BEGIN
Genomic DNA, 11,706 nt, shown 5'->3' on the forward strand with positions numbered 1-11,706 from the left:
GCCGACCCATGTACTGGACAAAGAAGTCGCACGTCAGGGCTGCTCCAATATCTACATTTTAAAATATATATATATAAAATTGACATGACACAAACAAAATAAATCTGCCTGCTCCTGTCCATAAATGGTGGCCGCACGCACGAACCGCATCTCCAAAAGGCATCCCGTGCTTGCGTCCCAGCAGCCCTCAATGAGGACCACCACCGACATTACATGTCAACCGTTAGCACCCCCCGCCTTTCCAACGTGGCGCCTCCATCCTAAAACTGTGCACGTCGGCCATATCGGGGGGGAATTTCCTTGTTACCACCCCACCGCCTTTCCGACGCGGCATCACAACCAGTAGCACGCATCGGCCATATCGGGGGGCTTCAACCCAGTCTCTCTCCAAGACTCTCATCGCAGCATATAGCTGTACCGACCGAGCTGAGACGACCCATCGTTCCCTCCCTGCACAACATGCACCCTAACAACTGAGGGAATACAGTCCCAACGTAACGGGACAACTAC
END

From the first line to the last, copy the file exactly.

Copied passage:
Genomic DNA, 11,706 nt, shown 5'->3' on the forward strand with positions numbered 1-11,706 from the left:
GCCGACCCATGTACTGGACAAAGAAGTCGCACGTCAGGGCTGCTCCAATATCTACATTTTAAAATATATATATATAAAATTGACATGACACAAACAAAATAAATCTGCCTGCTCCTGTCCATAAATGGTGGCCGCACGCACGAACCGCATCTCCAAAAGGCATCCCGTGCTTGCGTCCCAGCAGCCCTCAATGAGGACCACCACCGACATTACATGTCAACCGTTAGCACCCCCCGCCTTTCCAACGTGGCGCCTCCATCCTAAAACTGTGCACGTCGGCCATATCGGGGGGGAATTTCCTTGTTACCACCCCACCGCCTTTCCGACGCGGCATCACAACCAGTAGCACGCATCGGCCATATCGGGGGGCTTCAACCCAGTCTCTCTCCAAGACTCTCATCGCAGCATATAGCTGTACCGACCGAGCTGAGACGACCCATCGTTCCCTCCCTGCACAACATGCACCCTAACAACTGAGGGAATACAGTCCCAACGTAACGGGACAACTAC